Note: I listened to Bitterblue on audio and that definitely influences my opinion on the book.


Bitterblue by Kristin Cashore 
Narrated by Xanthe Elbrick
(Graceling Realm #3)
Published by Dial on May 1st, 2012
Genres: FantasyYA 
Length: 563 pages
How I got my copy: Purchased
IndieBound - Book Depository - Goodreads
Purchases made support this blog 

Bitterblue is now queen of Monsea, still under the influence of her father Leck, a violent psychopath who altered minds. Her advisers want to pardon evildoers and forget everything, but she sees the past holds fast. Two thieves, who only steal what has been stolen, hold the truth and change her life. One, his Grace skill unidentified, has a key to her heart. 



  • Bitterblue is a much different book than Fire and Graceling, which made me happy. I was impressed that Cashore was able to write such a character-driven book without her typical kick-butt heroine from the previous books.
  • I loved that Bitterblue brought the whole trilogy together even though it is set so apart from the other books. Katsa and Fire both play big roles and a lot of the questions we were left with about a certain evil mind-reader are pursued in Bitterblue.
  • I loooooved the mysteries of Bitterblue City and all of the strange things that Bitterblue keeps encountering and needs to figure out. Bitterblue the girl is also so like me in her need to make lists to figure out how everything fits together ;-). Lists are the best!
  • Bitterblue is pretty low on the romance but it was just the right amount for me. I enjoyed that Bitterblue had priorities other than a pretty boy given that she is a queen and all! That doesn’t mean that she doesn’t have feelings that she has to deal with on her down time though ;-).
  • Bitterblue has a great narrator who fit Bitterblue’s character quite well. While Graceling is full-cast audio, Bitterblue has just one narrator, which seems to be a bit more common.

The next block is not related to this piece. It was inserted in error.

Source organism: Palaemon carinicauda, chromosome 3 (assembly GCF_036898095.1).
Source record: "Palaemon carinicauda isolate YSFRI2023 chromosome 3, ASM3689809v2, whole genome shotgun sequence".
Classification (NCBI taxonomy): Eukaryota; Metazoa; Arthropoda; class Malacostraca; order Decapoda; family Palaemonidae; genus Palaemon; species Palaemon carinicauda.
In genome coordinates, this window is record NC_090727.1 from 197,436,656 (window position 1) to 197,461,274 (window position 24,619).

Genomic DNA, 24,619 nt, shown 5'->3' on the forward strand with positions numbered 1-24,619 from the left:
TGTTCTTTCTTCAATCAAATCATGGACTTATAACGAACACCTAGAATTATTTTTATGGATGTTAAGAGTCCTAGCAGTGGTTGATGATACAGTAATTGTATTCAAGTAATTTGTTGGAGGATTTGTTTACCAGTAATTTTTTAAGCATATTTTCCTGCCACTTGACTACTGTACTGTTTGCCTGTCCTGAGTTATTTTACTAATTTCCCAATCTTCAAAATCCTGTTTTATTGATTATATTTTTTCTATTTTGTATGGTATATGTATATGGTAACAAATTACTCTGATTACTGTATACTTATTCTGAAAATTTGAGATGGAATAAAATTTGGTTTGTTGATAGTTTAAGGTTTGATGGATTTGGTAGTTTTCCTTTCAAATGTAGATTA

• Since the book is so character driven, it was pretty important for Bitterblue to be a strong character and I enjoyed her a lot! She is smart and strong, but very realistic in her difficulties of ruling a country that has been torn apart by the previous king, not to mention the horrors that she and her mother endured when her father was still ruling.


  •  The plot is kind of all over the place given the character-driven nature of Bitterblue. I didn’t really know what the actual plot was going to end up being until half-way through I’d say. Things just kind of happen for a while.
  • After 2/3 of the book, Bitterblue gets SUPER TRIGGERY. Horrible things happened during Leck’s rule, including physical and sexual abuse to an absolutely terrifying degree. It was difficult to listen to sections where these things were revealed so be sure you are prepared.
  • The narrator’s voices for different characters were inconsistent, which disappointed me. I like it when I can realize which character is talking just by the voice, but that wasn’t the case with Bitterblue.
  • Despite my general approval of Bitterblue’s character, she can get a bit whiny at times. I just wanted her to toughen up a bit here and there, but I guess I wouldn’t have been much better given the situation >.>.


Bitterblue is a very interesting conclusion to the Graceling trilogy. It’s quite different than the previous books, focusing on a character-driven plot with a very different heroine than Katsa and Fire. However, I still enjoyed Bitterblue for being different and for pulling the three books together in a rather fresh way. With the huge number of connected trilogies out there, it was fun to listen to three books that each stood on their own and were simply based in the same world. I wouldn’t say Bitterblue was my favorite of the three (Fire is for the record), but I’m very glad that I’ve finally finished these books!

Fragile Brilliance by Tammy Blackwell {4 Stars}

Fragile Brilliance (Shifters & Seers) (Volume 1) - Tammy Blackwell

Fragile Brilliance by Tammy Blackwell is the start of a new series set in the same world as her Timber Wolves books. This means more awesome werewolves, werecoyotes, and Seers, plus new characters and college :D. I read Fragile Brilliance at the perfect time since it’s pretty heavy on the romance and I was very much craving happy relationship feelings ;-). I like that Blackwell is branching out from her original style and I think that Fragile Brilliance will appeal to YA readers looking for more of a paranormal romance feel with witty writing and female characters with backbones (shocking right??)! I very much recommend that you read the Timber Wolves series before Fragile Brilliance though, since otherwise you really won’t have a good grounding in all the heavy events the characters are dealing with.

Note: I received Fragile Brilliance from the author in exchange for an honest review. I read an advanced copy and some things might be different in the final version.

Purchase on Amazon: Fragile Brilliance


Fragile Brilliance by Tammy Blackwell (Shifters & Seers #1)